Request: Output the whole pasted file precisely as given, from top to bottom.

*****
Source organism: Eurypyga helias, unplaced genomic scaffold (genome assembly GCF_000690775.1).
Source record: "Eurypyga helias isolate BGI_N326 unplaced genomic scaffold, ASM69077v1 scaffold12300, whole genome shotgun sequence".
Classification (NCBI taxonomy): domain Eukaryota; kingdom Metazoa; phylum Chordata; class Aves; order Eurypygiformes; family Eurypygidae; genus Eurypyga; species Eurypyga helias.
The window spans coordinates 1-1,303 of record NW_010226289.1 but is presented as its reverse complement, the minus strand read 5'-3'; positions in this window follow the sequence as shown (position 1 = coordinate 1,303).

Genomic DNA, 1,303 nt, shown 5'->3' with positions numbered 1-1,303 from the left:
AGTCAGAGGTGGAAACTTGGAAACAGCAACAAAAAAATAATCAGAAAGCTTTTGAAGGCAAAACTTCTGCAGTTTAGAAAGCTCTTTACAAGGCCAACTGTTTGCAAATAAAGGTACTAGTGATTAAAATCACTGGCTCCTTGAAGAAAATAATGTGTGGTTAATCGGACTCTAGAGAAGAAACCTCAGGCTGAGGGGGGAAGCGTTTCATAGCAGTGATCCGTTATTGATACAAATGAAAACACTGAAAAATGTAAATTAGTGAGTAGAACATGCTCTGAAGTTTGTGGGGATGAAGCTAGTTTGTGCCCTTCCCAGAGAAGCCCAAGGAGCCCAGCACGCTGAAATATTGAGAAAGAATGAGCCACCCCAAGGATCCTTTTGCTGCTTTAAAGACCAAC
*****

Source organism: Eurypyga helias, unplaced genomic scaffold (genome assembly GCF_000690775.1).
Source record: "Eurypyga helias isolate BGI_N326 unplaced genomic scaffold, ASM69077v1 scaffold12300, whole genome shotgun sequence".
Classification (NCBI taxonomy): domain Eukaryota; kingdom Metazoa; phylum Chordata; class Aves; order Eurypygiformes; family Eurypygidae; genus Eurypyga; species Eurypyga helias.
The window spans coordinates 1-1,303 of record NW_010226289.1 but is presented as its reverse complement, the minus strand read 5'-3'; positions in this window follow the sequence as shown (position 1 = coordinate 1,303).

Genomic DNA, 1,303 nt, shown 5'->3' with positions numbered 1-1,303 from the left:
AGTCAGAGGTGGAAACTTGGAAACAGCAACAAAAAAATAATCAGAAAGCTTTTGAAGGCAAAACTTCTGCAGTTTAGAAAGCTCTTTACAAGGCCAACTGTTTGCAAATAAAGGTACTAGTGATTAAAATCACTGGCTCCTTGAAGAAAATAATGTGTGGTTAATCGGACTCTAGAGAAGAAACCTCAGGCTGAGGGGGGAAGCGTTTCATAGCAGTGATCCGTTATTGATACAAATGAAAACACTGAAAAATGTAAATTAGTGAGTAGAACATGCTCTGAAGTTTGTGGGGATGAAGCTAGTTTGTGCCCTTCCCAGAGAAGCCCAAGGAGCCCAGCACGCTGAAATATTGAGAAAGAATGAGCCACCCCAAGGATCCTTTTGCTGCTTTAAAGACCAAC